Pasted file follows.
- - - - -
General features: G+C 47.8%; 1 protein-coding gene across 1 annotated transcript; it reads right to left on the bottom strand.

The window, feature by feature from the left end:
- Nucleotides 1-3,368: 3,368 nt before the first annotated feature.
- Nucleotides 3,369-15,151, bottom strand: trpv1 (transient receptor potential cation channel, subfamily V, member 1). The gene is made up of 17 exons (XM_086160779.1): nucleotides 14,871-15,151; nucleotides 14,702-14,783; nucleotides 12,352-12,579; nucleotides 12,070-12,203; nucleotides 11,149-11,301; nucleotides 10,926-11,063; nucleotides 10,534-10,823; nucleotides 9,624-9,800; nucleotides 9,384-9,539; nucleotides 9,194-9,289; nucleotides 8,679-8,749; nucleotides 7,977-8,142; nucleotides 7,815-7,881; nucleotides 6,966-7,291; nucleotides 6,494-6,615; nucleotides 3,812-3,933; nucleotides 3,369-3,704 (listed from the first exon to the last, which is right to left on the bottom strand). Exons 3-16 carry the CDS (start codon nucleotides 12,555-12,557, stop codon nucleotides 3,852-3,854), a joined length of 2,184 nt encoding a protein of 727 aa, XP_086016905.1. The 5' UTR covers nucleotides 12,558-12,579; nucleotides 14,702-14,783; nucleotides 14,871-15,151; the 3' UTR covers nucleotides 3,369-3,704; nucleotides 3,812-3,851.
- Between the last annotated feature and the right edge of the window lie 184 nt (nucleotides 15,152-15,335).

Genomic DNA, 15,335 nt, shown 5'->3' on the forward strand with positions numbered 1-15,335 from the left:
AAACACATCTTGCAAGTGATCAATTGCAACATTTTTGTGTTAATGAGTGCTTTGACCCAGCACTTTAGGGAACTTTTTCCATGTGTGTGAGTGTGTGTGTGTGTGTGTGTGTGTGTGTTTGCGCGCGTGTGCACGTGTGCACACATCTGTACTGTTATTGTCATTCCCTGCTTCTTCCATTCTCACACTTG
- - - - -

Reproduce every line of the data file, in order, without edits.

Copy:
General features: G+C 47.8%; 1 protein-coding gene across 1 annotated transcript; it reads right to left on the bottom strand.

The window, feature by feature from the left end:
- Nucleotides 1-3,368: 3,368 nt before the first annotated feature.
- Nucleotides 3,369-15,151, bottom strand: trpv1 (transient receptor potential cation channel, subfamily V, member 1). The gene is made up of 17 exons (XM_086160779.1): nucleotides 14,871-15,151; nucleotides 14,702-14,783; nucleotides 12,352-12,579; nucleotides 12,070-12,203; nucleotides 11,149-11,301; nucleotides 10,926-11,063; nucleotides 10,534-10,823; nucleotides 9,624-9,800; nucleotides 9,384-9,539; nucleotides 9,194-9,289; nucleotides 8,679-8,749; nucleotides 7,977-8,142; nucleotides 7,815-7,881; nucleotides 6,966-7,291; nucleotides 6,494-6,615; nucleotides 3,812-3,933; nucleotides 3,369-3,704 (listed from the first exon to the last, which is right to left on the bottom strand). Exons 3-16 carry the CDS (start codon nucleotides 12,555-12,557, stop codon nucleotides 3,852-3,854), a joined length of 2,184 nt encoding a protein of 727 aa, XP_086016905.1. The 5' UTR covers nucleotides 12,558-12,579; nucleotides 14,702-14,783; nucleotides 14,871-15,151; the 3' UTR covers nucleotides 3,369-3,704; nucleotides 3,812-3,851.
- Between the last annotated feature and the right edge of the window lie 184 nt (nucleotides 15,152-15,335).

Genomic DNA, 15,335 nt, shown 5'->3' on the forward strand with positions numbered 1-15,335 from the left:
AAACACATCTTGCAAGTGATCAATTGCAACATTTTTGTGTTAATGAGTGCTTTGACCCAGCACTTTAGGGAACTTTTTCCATGTGTGTGAGTGTGTGTGTGTGTGTGTGTGTGTGTGTTTGCGCGCGTGTGCACGTGTGCACACATCTGTACTGTTATTGTCATTCCCTGCTTCTTCCATTCTCACACTTG